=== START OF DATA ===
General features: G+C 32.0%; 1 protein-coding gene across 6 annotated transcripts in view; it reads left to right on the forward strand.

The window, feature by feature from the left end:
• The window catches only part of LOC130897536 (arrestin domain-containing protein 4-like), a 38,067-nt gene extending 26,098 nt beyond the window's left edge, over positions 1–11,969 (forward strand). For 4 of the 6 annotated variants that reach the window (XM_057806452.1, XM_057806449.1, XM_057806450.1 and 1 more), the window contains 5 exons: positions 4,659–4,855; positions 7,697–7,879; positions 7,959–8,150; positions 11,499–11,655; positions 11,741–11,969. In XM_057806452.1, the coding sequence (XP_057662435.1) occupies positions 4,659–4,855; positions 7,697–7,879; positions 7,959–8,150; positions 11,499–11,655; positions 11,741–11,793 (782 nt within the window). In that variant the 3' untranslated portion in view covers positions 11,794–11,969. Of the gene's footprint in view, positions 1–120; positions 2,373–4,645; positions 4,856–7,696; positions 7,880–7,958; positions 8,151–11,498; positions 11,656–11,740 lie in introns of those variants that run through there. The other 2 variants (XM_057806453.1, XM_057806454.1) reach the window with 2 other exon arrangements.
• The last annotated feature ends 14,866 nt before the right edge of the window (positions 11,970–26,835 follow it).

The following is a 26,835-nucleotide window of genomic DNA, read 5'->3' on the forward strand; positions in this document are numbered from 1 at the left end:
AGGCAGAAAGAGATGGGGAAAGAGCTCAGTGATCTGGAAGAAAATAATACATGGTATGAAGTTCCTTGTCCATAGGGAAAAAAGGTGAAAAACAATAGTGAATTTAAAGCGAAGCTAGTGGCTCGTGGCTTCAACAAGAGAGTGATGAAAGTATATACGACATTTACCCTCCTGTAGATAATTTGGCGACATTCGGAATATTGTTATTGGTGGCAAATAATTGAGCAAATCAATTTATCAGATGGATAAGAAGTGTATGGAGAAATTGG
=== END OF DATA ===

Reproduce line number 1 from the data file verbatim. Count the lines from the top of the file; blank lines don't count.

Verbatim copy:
General features: G+C 32.0%; 1 protein-coding gene across 6 annotated transcripts in view; it reads left to right on the forward strand.